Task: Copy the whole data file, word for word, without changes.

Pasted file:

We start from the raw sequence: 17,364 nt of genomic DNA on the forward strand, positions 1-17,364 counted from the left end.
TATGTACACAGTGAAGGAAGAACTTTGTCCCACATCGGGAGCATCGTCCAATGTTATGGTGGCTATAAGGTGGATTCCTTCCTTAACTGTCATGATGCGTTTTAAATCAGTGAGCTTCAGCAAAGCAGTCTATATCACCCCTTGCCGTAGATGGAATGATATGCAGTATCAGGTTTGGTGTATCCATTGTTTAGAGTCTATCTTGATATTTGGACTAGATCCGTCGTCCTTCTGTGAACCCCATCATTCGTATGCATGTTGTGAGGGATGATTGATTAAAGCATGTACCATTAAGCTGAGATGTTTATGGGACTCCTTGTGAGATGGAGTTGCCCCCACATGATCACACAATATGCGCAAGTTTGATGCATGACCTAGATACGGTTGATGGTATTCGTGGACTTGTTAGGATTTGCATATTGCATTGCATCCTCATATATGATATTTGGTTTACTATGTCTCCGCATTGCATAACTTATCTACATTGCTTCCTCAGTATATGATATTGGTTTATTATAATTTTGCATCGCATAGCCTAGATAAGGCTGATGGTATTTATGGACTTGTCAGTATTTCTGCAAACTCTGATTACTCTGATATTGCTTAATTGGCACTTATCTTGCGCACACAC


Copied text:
We start from the raw sequence: 17,364 nt of genomic DNA on the forward strand, positions 1-17,364 counted from the left end.
TATGTACACAGTGAAGGAAGAACTTTGTCCCACATCGGGAGCATCGTCCAATGTTATGGTGGCTATAAGGTGGATTCCTTCCTTAACTGTCATGATGCGTTTTAAATCAGTGAGCTTCAGCAAAGCAGTCTATATCACCCCTTGCCGTAGATGGAATGATATGCAGTATCAGGTTTGGTGTATCCATTGTTTAGAGTCTATCTTGATATTTGGACTAGATCCGTCGTCCTTCTGTGAACCCCATCATTCGTATGCATGTTGTGAGGGATGATTGATTAAAGCATGTACCATTAAGCTGAGATGTTTATGGGACTCCTTGTGAGATGGAGTTGCCCCCACATGATCACACAATATGCGCAAGTTTGATGCATGACCTAGATACGGTTGATGGTATTCGTGGACTTGTTAGGATTTGCATATTGCATTGCATCCTCATATATGATATTTGGTTTACTATGTCTCCGCATTGCATAACTTATCTACATTGCTTCCTCAGTATATGATATTGGTTTATTATAATTTTGCATCGCATAGCCTAGATAAGGCTGATGGTATTTATGGACTTGTCAGTATTTCTGCAAACTCTGATTACTCTGATATTGCTTAATTGGCACTTATCTTGCGCACACAC